It was the word formation that had already been at the heart of some of my frustration leading up to Easter school. STETS is a loving, encouraging environment and one that is built for those who are seeking to grow. However in my paranoid self-doubt, I had grown to feel that my views were accepted in the way one might accept a young child’s view of God, sweet but a little literalistic and naive. I am sure that many if not all theology students, feel similar concerns whatever college they attend, but the truth was, I had been struggling. Perhaps not unusually for an “early years” theology student I had quite an interest in theology before I started STETS. This mainly manifested itself around those typically from the evangelical charismatic viewpoint, often from an apologetics stance. The reality was that I had been studying largely under those who reinforced my already formed viewpoint. Which is a little ironic, because for most of the first year at STETS I had been struggling with what I perceived was a one sided version of the theology being presented in the formation of the students. Perhaps it was the swing from one viewpoint to the other that disturbed me. Perhaps it was my view of gaps I perceived in the study guides. Whatever it was and whether true or not, it was obvious to me and a little more obvious to my tutor group that the frustration had been building over the year. I found myself reading books and articles form theologians that’s had blatantly be put into the reading to challenge our viewpoints. Crying out “but what about this whole other viewpoint over here that you have completely left out.” Why did it matter so much to me? It matted because of that ridiculous word formation. STETS was here to help me become the leader I so desperately want to be, and if they did a one sided job of that, would I become a poor leader of Christ’s people? The week moved on and the frustrations subsided a little, and then Friday came and the silence began.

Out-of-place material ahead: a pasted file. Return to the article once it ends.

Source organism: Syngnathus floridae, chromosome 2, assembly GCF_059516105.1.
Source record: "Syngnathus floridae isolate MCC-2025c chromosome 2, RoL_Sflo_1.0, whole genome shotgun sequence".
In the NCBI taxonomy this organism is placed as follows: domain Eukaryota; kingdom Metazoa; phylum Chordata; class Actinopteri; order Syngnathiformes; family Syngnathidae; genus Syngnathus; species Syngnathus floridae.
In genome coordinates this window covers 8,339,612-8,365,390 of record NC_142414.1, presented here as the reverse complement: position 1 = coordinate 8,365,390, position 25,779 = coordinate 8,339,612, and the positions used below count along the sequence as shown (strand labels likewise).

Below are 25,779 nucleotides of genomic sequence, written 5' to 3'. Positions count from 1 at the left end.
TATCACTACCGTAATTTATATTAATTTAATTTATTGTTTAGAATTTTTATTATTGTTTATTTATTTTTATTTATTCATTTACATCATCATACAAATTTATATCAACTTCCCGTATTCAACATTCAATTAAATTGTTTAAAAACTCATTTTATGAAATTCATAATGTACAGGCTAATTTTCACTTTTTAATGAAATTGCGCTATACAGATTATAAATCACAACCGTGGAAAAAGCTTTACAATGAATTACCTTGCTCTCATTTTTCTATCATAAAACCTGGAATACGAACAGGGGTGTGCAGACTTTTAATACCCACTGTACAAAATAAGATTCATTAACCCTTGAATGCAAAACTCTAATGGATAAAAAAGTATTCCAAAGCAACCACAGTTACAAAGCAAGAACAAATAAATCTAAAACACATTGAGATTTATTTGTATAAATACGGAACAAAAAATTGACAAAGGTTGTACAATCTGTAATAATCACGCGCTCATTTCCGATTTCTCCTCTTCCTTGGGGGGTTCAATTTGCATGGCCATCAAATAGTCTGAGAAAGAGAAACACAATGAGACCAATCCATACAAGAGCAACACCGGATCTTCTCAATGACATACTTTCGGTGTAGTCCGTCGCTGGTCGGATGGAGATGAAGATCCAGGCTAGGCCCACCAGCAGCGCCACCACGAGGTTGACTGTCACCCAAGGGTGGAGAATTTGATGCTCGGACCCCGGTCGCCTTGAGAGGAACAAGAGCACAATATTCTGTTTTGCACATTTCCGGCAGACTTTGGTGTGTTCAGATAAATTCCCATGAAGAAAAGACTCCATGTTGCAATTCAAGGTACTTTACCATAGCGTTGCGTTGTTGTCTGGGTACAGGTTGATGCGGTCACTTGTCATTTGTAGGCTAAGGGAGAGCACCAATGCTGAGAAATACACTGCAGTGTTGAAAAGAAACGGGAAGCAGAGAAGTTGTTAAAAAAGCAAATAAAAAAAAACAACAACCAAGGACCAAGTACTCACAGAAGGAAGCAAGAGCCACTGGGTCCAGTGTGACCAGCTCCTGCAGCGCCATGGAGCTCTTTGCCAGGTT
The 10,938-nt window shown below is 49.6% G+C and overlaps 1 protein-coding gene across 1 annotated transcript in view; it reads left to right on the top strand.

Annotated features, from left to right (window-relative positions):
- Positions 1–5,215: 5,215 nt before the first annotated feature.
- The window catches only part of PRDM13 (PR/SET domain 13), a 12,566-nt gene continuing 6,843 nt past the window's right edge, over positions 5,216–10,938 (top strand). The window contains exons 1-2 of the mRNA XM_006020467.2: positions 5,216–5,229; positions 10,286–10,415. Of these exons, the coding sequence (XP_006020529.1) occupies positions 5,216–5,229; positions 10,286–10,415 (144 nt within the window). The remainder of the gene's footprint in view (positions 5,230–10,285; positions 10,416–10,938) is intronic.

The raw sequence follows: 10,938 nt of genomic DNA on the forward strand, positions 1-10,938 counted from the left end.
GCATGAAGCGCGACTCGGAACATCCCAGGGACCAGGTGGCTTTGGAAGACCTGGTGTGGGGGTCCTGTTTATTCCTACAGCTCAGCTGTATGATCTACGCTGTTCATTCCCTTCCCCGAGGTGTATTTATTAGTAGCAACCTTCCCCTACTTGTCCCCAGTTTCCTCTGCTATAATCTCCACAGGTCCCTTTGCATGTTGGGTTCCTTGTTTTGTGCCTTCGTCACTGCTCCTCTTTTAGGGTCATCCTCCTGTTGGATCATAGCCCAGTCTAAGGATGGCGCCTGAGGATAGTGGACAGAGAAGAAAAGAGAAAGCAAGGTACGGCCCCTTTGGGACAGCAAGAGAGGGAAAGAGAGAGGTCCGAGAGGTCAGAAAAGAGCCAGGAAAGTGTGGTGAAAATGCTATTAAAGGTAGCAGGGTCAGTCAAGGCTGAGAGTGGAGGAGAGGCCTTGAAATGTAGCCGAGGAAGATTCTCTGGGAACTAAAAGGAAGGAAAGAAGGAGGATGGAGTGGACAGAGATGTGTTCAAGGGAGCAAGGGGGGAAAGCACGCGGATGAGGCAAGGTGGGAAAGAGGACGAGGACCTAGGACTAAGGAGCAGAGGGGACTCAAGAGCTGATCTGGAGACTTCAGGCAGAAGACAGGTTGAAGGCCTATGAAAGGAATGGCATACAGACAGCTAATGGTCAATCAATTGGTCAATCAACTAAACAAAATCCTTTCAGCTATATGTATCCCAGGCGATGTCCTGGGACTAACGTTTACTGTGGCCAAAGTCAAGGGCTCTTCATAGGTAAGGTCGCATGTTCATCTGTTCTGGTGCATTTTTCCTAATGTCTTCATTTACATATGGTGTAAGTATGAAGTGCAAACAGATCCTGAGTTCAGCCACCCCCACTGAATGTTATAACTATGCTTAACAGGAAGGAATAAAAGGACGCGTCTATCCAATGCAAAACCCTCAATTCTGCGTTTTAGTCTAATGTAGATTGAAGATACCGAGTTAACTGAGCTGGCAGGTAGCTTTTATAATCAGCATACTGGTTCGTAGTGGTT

We sat in a school hall and before us stood a man who was going to lead us in a silent retreat, oh joy. His name was Brother Patrick Moore, and he was a soft-spoken gentle man. But this was not the gentleness of weakness that the world perceives; it was a gentleness that radiated self-assurance. It was a gentleness that said, I know my God and my God knows me. I was transfixed with the assurance in his sessions. So much so that I am not sure I actually heard much of his teaching, but he said one thing that will stick with me. Brother Patrick mentioned the rhetorical smörgåsbord that I have heard so often when referring to teaching. Brother Patrick didn’t use the word smörgåsbord, but he did say something about dropping by the wayside things we had picked up that week that we didn’t need, and keeping the things that were meant for us. Then he sent of us of in silence for some time on our own. Not one who enjoys being static in silence, I decided to walk to the top of a near by hill. With a strange mix of dissatisfaction and peace from Brother Patrick flowing around my head, I climbed the hill. The word formation came and went in my mind. Taking and leaving from the smörgåsbord came and went. Then the words “your formation is in Christ” came and stayed. Call it what you will, I would call it Gods Holy Spirit, but there was a sudden realisation that STETS was my smörgåsbord and not my formation. My formation as a leader for Christ’s Church was in Christ, and I would take from STETS all that was appropriate to take, and leave what was not for me to take.